Evidence of Pre-Columbus Trade in Alaska

Evidence of Pre-Columbus Trade in Alaska

Bronze artefacts discovered in a 1,000-year-old house in Alaska suggest trade was occurring between East Asia and the New World centuries before the voyages of Columbus.

Archaeologists found the artefacts at the “Rising Whale” site at Cape Espenberg.

 “When you’re looking at the site from a little ways away, it looks like a bowhead coming to the surface,” said Owen Mason, a research associate at the University of Colorado, who is part of a team excavating the site.

The new discoveries, combined with other finds made over the past 100 years, suggest trade items and ideas were reaching Alaska from East Asian civilizations well before Christopher Columbus arrived in the Caribbean Sea in 1492 archaeologists said.

“We’re seeing the interactions, indirect as they are, with these so-called ‘high civilizations’ of China, Korea or Yakutia,” a region in Russia, Mason said.

The Rising Whale discoveries include two bronze artefacts, one of which may have originally been used as a buckle or fastener. It has a piece of leather on it that radio carbonates to around A.D. 600 (more tests will take place in the future). The other bronze artefact may have been used as a whistle.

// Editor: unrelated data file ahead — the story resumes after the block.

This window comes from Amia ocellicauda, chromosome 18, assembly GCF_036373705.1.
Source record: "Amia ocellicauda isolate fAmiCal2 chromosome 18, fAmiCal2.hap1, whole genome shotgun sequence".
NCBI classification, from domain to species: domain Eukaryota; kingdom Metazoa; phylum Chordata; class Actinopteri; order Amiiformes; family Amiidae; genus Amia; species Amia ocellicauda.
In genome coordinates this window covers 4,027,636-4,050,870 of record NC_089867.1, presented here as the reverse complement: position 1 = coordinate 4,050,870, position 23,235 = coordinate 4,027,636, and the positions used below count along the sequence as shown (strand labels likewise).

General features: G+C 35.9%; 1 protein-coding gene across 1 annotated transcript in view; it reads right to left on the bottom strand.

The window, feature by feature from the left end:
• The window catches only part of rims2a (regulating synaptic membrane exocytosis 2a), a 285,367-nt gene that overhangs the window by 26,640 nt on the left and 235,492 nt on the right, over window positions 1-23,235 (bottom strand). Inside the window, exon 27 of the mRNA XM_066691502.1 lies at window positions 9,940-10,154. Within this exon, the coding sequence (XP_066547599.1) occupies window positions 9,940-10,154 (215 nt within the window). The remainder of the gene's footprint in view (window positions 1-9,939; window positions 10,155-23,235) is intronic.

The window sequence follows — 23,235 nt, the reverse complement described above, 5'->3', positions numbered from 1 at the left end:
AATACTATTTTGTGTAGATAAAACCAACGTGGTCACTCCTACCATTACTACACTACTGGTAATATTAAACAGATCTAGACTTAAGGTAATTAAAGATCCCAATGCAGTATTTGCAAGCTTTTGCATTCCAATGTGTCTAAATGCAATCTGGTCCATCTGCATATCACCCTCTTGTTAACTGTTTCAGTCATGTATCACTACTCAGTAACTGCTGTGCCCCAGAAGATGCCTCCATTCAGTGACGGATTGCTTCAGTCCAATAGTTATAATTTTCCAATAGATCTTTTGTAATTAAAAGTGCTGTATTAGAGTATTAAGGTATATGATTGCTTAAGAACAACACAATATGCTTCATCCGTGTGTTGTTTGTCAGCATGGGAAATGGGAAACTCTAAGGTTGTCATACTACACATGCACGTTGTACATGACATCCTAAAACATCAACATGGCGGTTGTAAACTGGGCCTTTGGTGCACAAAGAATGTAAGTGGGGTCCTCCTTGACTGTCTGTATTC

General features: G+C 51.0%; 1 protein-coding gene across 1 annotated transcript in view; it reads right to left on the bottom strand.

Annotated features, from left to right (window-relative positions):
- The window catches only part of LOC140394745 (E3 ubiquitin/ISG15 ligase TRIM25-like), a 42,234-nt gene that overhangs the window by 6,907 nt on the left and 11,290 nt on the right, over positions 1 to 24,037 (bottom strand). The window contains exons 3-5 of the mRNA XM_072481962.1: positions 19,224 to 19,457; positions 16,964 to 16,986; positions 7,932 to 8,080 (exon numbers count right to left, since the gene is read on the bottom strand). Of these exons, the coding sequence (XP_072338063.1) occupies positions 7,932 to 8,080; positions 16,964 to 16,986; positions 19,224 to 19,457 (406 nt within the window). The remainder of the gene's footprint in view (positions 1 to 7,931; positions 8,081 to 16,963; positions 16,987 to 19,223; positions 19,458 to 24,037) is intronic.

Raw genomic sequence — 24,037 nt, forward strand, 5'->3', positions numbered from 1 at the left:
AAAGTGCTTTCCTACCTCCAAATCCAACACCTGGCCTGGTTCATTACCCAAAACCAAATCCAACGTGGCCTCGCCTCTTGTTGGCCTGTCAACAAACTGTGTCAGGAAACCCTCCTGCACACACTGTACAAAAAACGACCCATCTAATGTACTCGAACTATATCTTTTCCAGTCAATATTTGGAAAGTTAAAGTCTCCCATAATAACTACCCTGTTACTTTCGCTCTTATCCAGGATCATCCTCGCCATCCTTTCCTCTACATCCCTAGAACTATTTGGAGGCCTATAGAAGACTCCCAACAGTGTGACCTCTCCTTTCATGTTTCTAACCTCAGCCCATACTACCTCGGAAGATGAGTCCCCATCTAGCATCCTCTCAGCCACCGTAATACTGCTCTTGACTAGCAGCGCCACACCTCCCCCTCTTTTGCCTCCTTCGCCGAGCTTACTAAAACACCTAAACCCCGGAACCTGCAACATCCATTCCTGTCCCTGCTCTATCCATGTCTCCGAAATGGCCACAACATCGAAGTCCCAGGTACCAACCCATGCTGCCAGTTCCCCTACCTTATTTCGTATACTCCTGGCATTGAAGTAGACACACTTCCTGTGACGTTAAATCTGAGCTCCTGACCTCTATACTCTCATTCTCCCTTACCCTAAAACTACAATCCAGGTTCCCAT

Bronze-working had not been developed at this time in Alaska, so archaeologists think the artefacts would have been manufactured in China, Korea or Yakutia, and made their way to Alaska through trade routes.

Also inside that house, researchers found the remains of obsidian artefact’s, which have a chemical signature that indicates the obsidian is from the Anadyr River valley in Russia

The recent discoveries at the Rising Whale site add to over a century of research that indicates trade routes connected the Bering Strait (including the Alaskan side) with the civilizations that flourished in East Asia before Columbus’ time.

In 1913, anthropologist Berthold Laufer published an analysis of texts and artefact’s in the journal T’oung Pao in which he found that the Chinese had a great interest in obtaining ivory from narwhals and walruses, acquiring it from people who lived to the northeast of China. Some of the walrus ivory may have come from the Bering Strait, where the animals are found in abundance.